European Medicines Agency recommends changes in use of leukaemia medicine Iclusig (ponatinib) in order to minimise risk of blood clots
The European Medicines Agency's Committee for Medicinal Products for Human Use (CHMP) has made a number of recommendations to help minimise the risk of blood clots obstructing arteries or veins in patients taking the leukaemia medicine Iclusig.
The CHMP recommends that Iclusig should not be used in patients who have had a heart attack or stroke in the past, unless the potential benefits to them outweigh the risks. In addition, the cardiovascular risks of all patients should be assessed and measures should be taken to reduce risks before starting and during treatment with Iclusig. Patients who have high blood pressure should have their blood pressure controlled, and treatment with Iclusig should be stopped immediately in any patient with signs of blood clots obstructing arteries or veins. Further details on these recommendations can be found below.
The CHMP's recommendations follow a review of updated clinical trial data indicating that blood clots were occurring at a higher rate than was observed at the time of the medicine's initial authorisation. Conditions related to blood clots, such as heart attacks and strokes, were already considered to be possible side effects of Iclusig and were listed in the EU product information.
Since the medicine's initial approval in July 2013, its use has been limited to patients who could not be treated with other medicines of the same class, for example, because patients were intolerant to the other medicines or their disease was resistant to them.
The CHMP recommendations are broadly in line with previous advice of the Agency's Pharmacovigilance Risk Assessment Committee (PRAC) and an opinion will be sent to the European Commission for an update of the EU product information.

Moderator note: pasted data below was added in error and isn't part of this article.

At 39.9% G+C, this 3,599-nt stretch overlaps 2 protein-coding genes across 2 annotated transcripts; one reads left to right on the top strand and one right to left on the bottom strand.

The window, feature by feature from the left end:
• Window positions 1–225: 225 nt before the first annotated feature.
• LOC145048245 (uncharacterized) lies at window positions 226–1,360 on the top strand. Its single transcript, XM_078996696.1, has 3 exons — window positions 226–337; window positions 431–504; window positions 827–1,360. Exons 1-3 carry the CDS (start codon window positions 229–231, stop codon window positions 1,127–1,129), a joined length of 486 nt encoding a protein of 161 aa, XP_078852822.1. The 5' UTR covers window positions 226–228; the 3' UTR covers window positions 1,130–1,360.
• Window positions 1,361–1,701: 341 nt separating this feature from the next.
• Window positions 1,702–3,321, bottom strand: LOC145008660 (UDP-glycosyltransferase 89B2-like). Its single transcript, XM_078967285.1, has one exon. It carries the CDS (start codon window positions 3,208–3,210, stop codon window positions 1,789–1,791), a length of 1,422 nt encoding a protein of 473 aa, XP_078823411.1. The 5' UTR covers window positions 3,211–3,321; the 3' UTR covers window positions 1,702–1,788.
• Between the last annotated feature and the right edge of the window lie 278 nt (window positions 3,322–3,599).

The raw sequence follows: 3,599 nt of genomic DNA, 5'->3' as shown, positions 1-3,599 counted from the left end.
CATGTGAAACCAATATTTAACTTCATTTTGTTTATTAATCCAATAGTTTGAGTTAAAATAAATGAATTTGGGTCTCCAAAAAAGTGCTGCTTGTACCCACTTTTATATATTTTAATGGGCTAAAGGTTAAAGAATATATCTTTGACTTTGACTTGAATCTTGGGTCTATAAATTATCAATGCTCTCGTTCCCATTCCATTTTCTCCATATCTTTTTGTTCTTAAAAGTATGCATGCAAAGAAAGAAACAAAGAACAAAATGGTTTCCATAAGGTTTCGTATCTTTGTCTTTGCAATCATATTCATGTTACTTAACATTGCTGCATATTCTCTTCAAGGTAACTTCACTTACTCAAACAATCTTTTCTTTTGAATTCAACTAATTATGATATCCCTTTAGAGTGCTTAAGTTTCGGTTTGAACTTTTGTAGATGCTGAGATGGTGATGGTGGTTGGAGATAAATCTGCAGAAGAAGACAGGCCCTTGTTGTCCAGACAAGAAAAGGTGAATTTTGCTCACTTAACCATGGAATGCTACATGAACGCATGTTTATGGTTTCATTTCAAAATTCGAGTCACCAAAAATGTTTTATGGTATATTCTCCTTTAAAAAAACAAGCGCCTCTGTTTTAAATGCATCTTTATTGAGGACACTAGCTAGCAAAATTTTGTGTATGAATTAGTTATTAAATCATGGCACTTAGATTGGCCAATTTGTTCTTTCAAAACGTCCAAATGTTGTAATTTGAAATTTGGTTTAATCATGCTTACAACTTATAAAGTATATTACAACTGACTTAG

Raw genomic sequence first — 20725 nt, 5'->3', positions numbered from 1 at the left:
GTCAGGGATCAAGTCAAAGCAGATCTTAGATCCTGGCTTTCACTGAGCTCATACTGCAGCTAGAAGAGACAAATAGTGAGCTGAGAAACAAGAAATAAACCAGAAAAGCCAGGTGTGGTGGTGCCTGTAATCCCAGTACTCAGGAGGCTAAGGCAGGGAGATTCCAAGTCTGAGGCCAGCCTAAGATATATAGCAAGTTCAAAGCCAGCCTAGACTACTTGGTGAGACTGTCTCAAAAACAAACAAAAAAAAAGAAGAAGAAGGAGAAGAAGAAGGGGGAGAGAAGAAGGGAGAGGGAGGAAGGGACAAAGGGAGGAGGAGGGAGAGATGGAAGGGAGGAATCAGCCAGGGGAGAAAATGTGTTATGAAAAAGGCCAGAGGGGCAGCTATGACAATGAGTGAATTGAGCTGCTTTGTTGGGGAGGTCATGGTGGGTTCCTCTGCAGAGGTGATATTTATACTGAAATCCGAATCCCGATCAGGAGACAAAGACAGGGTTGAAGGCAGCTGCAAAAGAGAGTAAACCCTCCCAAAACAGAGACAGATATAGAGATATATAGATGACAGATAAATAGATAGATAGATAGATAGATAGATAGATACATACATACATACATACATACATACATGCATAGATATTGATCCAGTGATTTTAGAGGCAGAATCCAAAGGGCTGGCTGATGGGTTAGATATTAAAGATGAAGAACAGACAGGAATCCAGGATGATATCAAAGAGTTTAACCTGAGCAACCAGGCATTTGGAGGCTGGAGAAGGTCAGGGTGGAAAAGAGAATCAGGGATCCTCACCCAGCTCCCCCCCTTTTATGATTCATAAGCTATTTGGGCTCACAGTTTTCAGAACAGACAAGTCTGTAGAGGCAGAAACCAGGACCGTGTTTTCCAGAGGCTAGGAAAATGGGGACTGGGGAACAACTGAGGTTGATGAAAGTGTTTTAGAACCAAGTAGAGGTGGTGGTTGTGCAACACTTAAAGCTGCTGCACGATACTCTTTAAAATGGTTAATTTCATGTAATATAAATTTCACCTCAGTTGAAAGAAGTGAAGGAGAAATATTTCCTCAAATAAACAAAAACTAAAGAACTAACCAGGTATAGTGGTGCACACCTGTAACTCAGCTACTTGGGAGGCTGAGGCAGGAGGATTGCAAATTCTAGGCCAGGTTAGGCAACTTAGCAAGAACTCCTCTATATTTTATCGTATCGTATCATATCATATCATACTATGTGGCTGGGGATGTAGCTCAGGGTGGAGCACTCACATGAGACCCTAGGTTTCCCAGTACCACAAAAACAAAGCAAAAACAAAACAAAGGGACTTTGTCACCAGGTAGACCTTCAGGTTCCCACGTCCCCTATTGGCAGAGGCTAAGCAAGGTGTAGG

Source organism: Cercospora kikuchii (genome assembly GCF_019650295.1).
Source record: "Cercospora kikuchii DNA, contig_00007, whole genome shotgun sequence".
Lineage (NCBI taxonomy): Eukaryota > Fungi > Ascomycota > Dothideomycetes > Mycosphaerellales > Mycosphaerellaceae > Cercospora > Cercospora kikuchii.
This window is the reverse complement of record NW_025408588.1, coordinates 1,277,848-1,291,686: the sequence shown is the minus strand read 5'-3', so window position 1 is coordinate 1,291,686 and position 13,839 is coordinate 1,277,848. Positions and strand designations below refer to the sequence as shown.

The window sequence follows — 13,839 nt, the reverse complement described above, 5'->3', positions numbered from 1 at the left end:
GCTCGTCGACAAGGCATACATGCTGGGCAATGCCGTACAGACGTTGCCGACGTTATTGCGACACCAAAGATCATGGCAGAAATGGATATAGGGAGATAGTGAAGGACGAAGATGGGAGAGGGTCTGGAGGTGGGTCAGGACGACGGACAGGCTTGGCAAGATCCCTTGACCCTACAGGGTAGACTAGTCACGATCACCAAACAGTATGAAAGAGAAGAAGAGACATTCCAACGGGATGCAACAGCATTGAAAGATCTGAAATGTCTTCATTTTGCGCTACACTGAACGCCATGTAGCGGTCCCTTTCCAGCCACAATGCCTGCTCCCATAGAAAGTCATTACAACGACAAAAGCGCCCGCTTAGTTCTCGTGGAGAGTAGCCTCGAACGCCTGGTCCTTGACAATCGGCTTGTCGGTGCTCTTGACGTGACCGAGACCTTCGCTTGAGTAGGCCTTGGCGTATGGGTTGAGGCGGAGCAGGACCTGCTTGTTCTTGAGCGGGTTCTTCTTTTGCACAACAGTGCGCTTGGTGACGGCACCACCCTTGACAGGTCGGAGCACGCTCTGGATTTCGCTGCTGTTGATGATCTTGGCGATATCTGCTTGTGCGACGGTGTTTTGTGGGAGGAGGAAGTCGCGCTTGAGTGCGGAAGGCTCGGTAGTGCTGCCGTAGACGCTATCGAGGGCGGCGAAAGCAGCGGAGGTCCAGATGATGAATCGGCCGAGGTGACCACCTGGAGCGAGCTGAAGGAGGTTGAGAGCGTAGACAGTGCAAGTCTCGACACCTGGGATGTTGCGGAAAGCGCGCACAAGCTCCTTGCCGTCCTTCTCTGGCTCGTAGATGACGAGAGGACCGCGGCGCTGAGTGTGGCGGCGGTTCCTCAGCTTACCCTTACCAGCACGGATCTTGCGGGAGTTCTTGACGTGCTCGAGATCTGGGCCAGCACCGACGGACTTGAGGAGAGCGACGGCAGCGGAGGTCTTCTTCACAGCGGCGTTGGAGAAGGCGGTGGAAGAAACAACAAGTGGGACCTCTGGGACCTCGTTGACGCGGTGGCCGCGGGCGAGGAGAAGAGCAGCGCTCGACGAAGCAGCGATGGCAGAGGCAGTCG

The Agency now plans to conduct a further in-depth review of relevant data on the benefits and risks of Iclusig and will make recommendations on whether there should be further changes to how the medicine is used.
Information to patients
Iclusig remains available as a treatment for leukaemia. However, new measures are to be taken to help reduce the risk of conditions associated with blood clots (such as heart attacks, strokes and deep vein thrombosis).
Your doctor will assess your risk of heart or circulatory problems and will take measures to reduce these risks before and during treatment with Iclusig.
If you have high blood pressure, your doctor will advise on how to reduce your blood pressure and may consider interrupting your treatment if your blood pressure remains too high.
If you have had a heart attack or stroke in the past, your doctor will carefully consider whether treatment with Iclusig is appropriate for you.
If you have been prescribed Iclusig, you should be alert for the signs and symptoms of blood clots, which may include severe pain or swelling in the legs, sudden unexplained breathlessness, rapid breathing or cough, chest pain, and face, arm or leg weakness or numbness. In case you notice any of these signs and symptoms you should seek medical advice immediately.
Please speak to your doctor or pharmacist should you have any questions about your treatment.